Nintendo ‘wins’ Australian modchip lawsuit, but are modchips actually illegal Down Under?

GamePolitics reports that the Australian Federal Court “has ordered RSJ IT Solutions, operators of the website GadgetGear, to stop selling R4 mod chips for the Nintendo DS and to pay Nintendo $520,000 AU in damages“.
You might fairly assume from that headline that modchips are illegal in Australia.  Not so.  When we previously discussed the legality of modchips previously at Gamer/Law, we saw that in the last-reported Australia case on modchips, the Australian High Court ruled that modchips for the Playstation 2 were not illegal.  As I understood it, the Court’s reasoning was that, since the Playstation 2 technology had only ever sought to stop players playing unauthorised games but had not sought to stop them copying those games, a modchip which assisted players to play but not copy unauthorised games was not an attempt to circumvent “technological protection measures” under Australian law.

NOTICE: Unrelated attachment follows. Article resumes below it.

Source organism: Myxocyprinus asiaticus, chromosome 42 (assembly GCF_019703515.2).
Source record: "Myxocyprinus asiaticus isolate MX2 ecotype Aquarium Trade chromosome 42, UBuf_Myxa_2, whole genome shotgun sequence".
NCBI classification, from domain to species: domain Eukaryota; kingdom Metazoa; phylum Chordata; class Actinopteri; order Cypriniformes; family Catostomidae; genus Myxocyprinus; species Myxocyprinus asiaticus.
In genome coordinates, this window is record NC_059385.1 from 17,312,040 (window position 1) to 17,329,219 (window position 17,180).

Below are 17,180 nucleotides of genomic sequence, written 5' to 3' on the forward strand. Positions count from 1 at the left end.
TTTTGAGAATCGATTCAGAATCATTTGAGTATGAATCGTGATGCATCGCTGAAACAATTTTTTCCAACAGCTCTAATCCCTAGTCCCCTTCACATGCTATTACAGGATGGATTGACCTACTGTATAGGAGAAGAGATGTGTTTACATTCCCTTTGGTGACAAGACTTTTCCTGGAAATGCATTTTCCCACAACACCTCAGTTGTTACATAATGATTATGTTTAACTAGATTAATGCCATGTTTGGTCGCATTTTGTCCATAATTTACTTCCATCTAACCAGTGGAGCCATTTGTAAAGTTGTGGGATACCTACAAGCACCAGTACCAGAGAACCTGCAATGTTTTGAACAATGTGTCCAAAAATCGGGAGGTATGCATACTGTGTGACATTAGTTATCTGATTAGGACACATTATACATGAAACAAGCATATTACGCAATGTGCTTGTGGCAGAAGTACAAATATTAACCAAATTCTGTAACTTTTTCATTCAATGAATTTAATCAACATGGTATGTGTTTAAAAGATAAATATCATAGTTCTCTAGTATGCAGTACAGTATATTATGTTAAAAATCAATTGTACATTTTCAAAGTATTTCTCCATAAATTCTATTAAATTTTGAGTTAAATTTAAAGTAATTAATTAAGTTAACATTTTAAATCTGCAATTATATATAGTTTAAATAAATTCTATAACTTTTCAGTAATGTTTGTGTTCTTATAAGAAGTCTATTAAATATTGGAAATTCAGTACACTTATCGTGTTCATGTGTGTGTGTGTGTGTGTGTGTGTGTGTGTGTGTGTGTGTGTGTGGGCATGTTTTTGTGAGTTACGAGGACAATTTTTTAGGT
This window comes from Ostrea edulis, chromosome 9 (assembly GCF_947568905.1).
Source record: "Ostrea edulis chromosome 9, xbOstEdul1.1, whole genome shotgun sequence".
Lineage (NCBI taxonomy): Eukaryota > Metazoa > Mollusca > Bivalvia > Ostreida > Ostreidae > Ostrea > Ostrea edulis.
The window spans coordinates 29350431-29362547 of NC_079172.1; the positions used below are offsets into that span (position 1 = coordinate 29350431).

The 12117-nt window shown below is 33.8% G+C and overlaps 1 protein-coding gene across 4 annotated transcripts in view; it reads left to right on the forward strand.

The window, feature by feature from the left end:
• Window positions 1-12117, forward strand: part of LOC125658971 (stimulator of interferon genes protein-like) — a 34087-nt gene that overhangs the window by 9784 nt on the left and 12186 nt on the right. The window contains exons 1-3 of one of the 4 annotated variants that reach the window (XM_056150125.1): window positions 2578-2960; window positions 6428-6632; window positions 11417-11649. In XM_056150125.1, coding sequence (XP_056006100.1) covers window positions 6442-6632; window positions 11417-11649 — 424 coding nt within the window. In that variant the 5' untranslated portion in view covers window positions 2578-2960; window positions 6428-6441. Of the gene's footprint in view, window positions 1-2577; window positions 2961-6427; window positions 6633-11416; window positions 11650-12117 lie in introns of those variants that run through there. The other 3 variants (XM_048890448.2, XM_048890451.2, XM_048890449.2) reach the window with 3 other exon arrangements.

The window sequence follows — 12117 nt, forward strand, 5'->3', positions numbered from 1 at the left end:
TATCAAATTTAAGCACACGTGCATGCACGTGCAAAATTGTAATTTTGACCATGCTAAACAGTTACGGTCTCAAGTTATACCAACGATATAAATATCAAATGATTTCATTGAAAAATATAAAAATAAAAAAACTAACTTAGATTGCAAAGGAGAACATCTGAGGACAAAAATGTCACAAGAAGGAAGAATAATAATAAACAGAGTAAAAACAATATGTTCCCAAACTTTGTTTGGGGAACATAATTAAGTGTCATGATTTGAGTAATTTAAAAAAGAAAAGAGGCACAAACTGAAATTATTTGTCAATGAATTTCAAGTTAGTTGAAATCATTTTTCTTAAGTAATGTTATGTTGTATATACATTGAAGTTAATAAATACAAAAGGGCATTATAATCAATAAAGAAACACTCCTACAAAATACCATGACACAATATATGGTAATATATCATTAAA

Does this Nintendo case overrule that law?  Apparently not.  According to Australia’s ITNews, the Nintendo case was actually settled out of court, meaning that all the Court was doing in the order which GamePolitics referred to was setting out what RJS IT Solutions had agreed to pay to Nintendo in the settlement.  It would not therefore mean the court has changed Australian law.  If that’s right, then it seems to me that modchips are presumably still legal in Australia (although, of course, Nintendo may well have had powerful arguments in the litigation that the law should actually be changed – modchips are illegal in the UK and USA after all).  Glad to hear from anyone with greater Australian legal experience who knows different…
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1 comment

  1. Under Australian law, modchips can be installed in region code protected consoles in order to allow consumers to play imported games and backup copies of their legitimately bought games. However, the installation of mod chips in non-region protected consoles, like the DS, is not allowed becasue in the eyes of the law, this facilitates piracy.

    Its a hugely confusing and muddled piece of law, especially considering that R4 carts facilitate fair use as well as piracy, the same argument which resulted in region coding being excluded from legislative definitions of a TPM.

    Australian anti-circumvention laws have changed since Sony v Stevens, but since the PS2 is region protected, the courts would prob have still come to same conclusion.

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